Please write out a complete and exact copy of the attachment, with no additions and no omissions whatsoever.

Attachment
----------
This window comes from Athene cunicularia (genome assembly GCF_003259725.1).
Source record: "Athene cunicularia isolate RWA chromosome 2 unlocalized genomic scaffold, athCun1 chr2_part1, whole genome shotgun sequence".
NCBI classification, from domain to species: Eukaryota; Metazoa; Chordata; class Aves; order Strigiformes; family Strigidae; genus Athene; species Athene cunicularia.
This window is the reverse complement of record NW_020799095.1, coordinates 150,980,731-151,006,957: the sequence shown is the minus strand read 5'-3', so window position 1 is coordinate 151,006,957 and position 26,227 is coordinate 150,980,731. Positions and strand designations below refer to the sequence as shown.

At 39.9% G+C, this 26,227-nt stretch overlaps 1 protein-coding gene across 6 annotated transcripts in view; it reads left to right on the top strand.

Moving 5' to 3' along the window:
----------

This window comes from Athene cunicularia (genome assembly GCF_003259725.1).
Source record: "Athene cunicularia isolate RWA chromosome 2 unlocalized genomic scaffold, athCun1 chr2_part1, whole genome shotgun sequence".
NCBI classification, from domain to species: Eukaryota; Metazoa; Chordata; class Aves; order Strigiformes; family Strigidae; genus Athene; species Athene cunicularia.
This window is the reverse complement of record NW_020799095.1, coordinates 150,980,731-151,006,957: the sequence shown is the minus strand read 5'-3', so window position 1 is coordinate 151,006,957 and position 26,227 is coordinate 150,980,731. Positions and strand designations below refer to the sequence as shown.

At 39.9% G+C, this 26,227-nt stretch overlaps 1 protein-coding gene across 6 annotated transcripts in view; it reads left to right on the top strand.

Moving 5' to 3' along the window: